Written by Sharon Aschaiek
Workplace communication course gives newcomer an edge
Finding a job in a new country is about much more than having the right knowledge and skills.
It’s just as important to understand workplace language and cultural norms, so that you can build meaningful and productive work relationships.
It’s a process that Julia Rokhina experienced in a course she recently completed, Workplace Communication Skills for Professional Managers. Rokhina emigrated to Canada from Russia in the spring of 2019 with her husband and two young children, and they settled in a town north of Toronto. In the course, the media professional, who wanted to continue working in the sector, learned how to decode the subtle cultural aspects of interacting with others in a work environment in Ontario.
“Here, the power distance between managers and employees is smaller—everyone’s opinion counts,” says Rokhina, who has a master’s degree in journalism, and worked for eight years as an associate producer at a state-owned television and radio broadcasting company.
I would definitely recommend the OSLT course to others who are new to Canada. We come from different cultures, and sometimes you need guidance to understand the nuances
It’s one of many useful insights Rokhina gained in the free course, which helps internationally trained professionals understand how managers communicate in business and technology workplaces in the province. This course is one of several workplace language training options for immigrants offered by Occupation-specific Language Training.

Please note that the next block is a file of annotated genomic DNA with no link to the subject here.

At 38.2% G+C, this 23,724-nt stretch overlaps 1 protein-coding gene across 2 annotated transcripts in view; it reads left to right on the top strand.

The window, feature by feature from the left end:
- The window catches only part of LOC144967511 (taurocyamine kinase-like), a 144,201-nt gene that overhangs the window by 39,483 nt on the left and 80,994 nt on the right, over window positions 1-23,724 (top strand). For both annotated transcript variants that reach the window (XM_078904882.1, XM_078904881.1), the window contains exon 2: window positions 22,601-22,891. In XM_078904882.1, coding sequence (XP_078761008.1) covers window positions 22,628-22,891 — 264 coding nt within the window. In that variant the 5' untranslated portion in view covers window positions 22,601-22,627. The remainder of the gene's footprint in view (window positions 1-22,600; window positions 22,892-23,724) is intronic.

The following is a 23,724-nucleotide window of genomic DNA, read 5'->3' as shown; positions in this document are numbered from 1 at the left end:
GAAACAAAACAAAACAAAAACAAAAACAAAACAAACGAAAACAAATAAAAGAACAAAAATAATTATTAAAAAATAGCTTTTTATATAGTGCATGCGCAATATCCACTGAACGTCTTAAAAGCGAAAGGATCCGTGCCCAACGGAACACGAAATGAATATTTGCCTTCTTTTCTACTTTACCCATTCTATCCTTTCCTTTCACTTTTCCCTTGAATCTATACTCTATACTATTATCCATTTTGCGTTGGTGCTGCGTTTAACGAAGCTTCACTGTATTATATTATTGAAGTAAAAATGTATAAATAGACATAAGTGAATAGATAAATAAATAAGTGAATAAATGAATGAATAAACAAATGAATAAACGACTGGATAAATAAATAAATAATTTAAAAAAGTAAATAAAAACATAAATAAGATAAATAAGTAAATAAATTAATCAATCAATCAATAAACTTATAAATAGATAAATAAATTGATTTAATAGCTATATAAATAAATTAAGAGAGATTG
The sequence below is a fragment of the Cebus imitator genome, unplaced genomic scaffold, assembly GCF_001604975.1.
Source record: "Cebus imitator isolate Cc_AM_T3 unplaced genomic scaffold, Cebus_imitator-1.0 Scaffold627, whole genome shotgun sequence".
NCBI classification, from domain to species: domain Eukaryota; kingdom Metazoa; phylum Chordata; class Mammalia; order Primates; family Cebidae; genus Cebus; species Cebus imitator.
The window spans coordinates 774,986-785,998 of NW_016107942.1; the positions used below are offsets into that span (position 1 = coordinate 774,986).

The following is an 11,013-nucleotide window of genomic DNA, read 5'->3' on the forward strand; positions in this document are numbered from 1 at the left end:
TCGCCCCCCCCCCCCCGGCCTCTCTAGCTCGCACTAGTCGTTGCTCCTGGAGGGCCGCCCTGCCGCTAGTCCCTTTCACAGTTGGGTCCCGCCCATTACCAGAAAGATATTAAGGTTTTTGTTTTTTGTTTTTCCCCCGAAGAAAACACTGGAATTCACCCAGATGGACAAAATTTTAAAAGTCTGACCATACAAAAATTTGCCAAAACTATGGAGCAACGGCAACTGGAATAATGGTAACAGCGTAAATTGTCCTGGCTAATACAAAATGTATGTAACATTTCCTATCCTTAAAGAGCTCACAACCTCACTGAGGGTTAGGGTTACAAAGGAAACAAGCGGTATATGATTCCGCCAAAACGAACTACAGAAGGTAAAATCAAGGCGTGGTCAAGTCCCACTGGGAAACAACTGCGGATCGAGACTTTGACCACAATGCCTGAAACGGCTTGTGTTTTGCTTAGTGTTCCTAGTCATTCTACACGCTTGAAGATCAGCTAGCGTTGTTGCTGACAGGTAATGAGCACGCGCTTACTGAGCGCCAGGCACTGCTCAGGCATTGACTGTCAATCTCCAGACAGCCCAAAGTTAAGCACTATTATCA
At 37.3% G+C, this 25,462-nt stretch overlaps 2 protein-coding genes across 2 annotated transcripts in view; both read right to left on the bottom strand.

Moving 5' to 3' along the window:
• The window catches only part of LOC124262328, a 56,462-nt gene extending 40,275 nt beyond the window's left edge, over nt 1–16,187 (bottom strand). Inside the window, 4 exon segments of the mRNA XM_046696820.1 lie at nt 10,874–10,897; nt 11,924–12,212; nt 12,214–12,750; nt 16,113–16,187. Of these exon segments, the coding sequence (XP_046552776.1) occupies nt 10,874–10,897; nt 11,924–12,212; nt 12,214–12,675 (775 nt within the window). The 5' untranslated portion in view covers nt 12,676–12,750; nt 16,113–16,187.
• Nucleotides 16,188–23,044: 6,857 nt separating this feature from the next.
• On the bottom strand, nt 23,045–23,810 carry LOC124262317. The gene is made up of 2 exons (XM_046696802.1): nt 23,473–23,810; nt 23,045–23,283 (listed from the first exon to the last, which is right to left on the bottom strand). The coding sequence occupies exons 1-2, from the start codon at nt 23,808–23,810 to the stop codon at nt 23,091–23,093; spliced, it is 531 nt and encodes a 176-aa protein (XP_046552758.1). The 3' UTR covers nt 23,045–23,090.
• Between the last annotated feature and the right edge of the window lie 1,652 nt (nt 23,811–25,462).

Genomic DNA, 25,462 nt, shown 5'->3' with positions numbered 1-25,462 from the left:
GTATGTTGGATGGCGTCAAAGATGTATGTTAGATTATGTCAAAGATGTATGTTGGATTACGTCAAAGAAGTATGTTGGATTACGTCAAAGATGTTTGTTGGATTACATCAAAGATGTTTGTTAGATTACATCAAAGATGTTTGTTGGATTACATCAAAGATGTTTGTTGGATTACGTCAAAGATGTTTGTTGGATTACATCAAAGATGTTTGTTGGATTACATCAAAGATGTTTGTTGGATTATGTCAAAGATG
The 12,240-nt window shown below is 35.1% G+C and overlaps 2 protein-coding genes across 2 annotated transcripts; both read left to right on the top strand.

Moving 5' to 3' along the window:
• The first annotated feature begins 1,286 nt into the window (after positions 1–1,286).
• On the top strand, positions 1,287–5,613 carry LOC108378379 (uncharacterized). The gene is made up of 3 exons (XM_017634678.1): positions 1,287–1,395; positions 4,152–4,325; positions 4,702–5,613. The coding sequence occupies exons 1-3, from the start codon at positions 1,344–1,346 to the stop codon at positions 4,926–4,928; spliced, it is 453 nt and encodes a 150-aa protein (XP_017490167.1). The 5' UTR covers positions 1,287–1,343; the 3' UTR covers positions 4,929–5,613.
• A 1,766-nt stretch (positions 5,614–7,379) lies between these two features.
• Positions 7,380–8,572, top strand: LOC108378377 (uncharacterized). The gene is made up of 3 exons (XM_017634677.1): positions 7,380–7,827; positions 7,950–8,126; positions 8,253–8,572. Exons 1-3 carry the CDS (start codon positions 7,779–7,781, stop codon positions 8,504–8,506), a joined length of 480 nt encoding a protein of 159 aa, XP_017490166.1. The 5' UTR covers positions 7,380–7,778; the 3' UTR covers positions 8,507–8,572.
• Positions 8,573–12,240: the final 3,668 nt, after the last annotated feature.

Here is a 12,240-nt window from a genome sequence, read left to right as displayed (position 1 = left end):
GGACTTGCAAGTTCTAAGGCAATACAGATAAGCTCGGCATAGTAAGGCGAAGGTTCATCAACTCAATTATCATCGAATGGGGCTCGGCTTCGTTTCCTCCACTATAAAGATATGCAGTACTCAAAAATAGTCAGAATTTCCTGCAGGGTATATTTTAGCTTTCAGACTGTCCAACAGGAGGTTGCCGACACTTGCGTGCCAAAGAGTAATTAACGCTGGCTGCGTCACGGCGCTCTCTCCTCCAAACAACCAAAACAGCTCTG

Rokhina took the course at Georgian College, taking classes on Tuesday evenings for six months, and completing written assignments in class and online. She learned about the communication competencies managers need to interact effectively with those they supervise, their colleagues and upper-level managers. She and her classmates practised workplace dialogues, and role-played being in meetings or having conversations with co-workers.
The course also introduces the landscape of employment services in Ontario, and creates opportunities to connect with local employers. Participants learn about the importance of networking as a way to find out about job opportunities and connect with organizations in their professional domain. The class itself provides a perfect opportunity to start building a professional network in Canada—Rokhina connected with classmates from countries such as China, Colombia, Guadeloupe and the Ukraine.
“Networking is uncommon in my home country,” she says. “In the course, I understood that to get a meaningful job, you need to network so that people can help you connect with contacts in your field.”
When she first arrived in Canada, Rokhina wasn’t optimistic about her job prospects: “I thought only survival jobs would be available to me.” But with her OSLT training, she can now pursue a broader range of employment opportunities, and ones that match her education and skill set. Rokhina has since completed two professional bridging programs for newcomers, one focused on intercultural communication and soft skills training, the other providing a pathway to employment in media and communications. She is now looking for work as a social media manager.
“I would definitely recommend the OSLT course to others who are new to Canada,” she says. “We come from different cultures, and sometimes you need guidance to understand the nuances to avoid feeling awkward and ensure people understand you.”